I think that the other thing that distracts is that although the rail draws you towards the building, it leads into a bright patch that tends to compete with the roof.

BTW, I appreciate reading many of your posts (and seeing your pics). Your willingness to post a less than perfect picture reinforces the truth that good photography is not just about spotting great photo ops, but in getting the right angles and paying attention to so many details. It is clear that you work for your many great shots; they don't just spring into your camera.

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Old Oct 7, 2005, 3:51 PM   #6
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hey everyone

thanks for all the comments.. i think maybe i will clone out the tree.. and maybe shave a bit off the right side, though that is going to ruin the line of the rail coming out of the corner, so maybe i won't..

the trouble with america is, that ppl think it is imperitive to plant trees and shrubs around EVERYTHING... there is literally one of those little trees that you see in the right side every 15 or so feet around the whole building.. and shrubbery around every walkway or anything.. so it really did limit my shooting angles.. another problem was that there is rather bright lights on many sides of this building.. they were impossible to include as they would burn out or ruin the rest of the exposure..

LB- no offense ever taken.. i want honest critique, and appreciate the effort to explain what you don't like.. and can relate to your comments on the difficulty in shooting buildings at night.. i do the best i can, but alot of times as you say they are rather impersonal and can be boring.. the problem being right now, i have way more time to shoot at night than i do during the day, so i will keep trying..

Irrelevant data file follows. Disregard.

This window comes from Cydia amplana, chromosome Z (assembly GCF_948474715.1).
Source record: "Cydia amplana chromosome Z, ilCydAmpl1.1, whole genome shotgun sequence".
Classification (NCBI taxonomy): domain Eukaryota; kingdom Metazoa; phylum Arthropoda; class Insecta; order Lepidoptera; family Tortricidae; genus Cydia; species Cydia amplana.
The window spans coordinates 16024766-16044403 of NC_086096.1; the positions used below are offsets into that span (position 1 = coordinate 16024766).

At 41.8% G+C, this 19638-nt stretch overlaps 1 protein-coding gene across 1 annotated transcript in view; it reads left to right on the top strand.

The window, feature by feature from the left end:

anyways, i am going to keep working on learning to shoot this ultrawide lens, and will keep showing examples as i get them.. the biggest thing is keeping track of all of the realestate... shooting at 12mm there is a lot of FOV to keep interesting.. so you really have to hunt to find scenes with good foregeround and something to fill the space between it and your subject.. but it sure is fun, if you guys n gals ever get a chance to try out a superwide (i.e. 10 or 12mm on a aps, or 17 on fullframe) give it a try, its fun!


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Old Oct 7, 2005, 6:07 PM   #7
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They would probably look askance at your cutting down a tree or two for the sake of art.

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Old Oct 7, 2005, 9:17 PM   #8
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Dustin, the building by itself would be on the boring side of dullsville, but the inclusion of the handrail was a stroke of genius !!

Shame about the tree, but as you say, what can you do composition wise ?

Speaking of which, it would look better still if you took out about half of the dark sky. maybe slightly more, to create the illusion you shot from an even lower perspective.

Would look much better IMHO.

BTW, it is down on the right. A correction of 1.11 degrees, well spotted Dom !!

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Old Oct 8, 2005, 4:45 AM   #9
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Being a junior sometimes I find it hard to follow the comments. The technicalities are sometimes confusing. I know pro comment on these photos but wish they could say some of things like they are speaking to a six old.

In my humble contribution, I think you will have to get used to the ultra-wide lens. Many positive points already pointed out but the railing seem to distort proportional effect in the photo.
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Old Oct 8, 2005, 11:58 AM   #10
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Aumma45 wrote:
.......the railing seem to distort proportional effect in the photo.

that is entirely the point of the ultrawide here.. to emphasize the foreground in relation to the rest..... shot with a more normal lens, if possible,the railing wouldn't have been so nearly intresesting at all..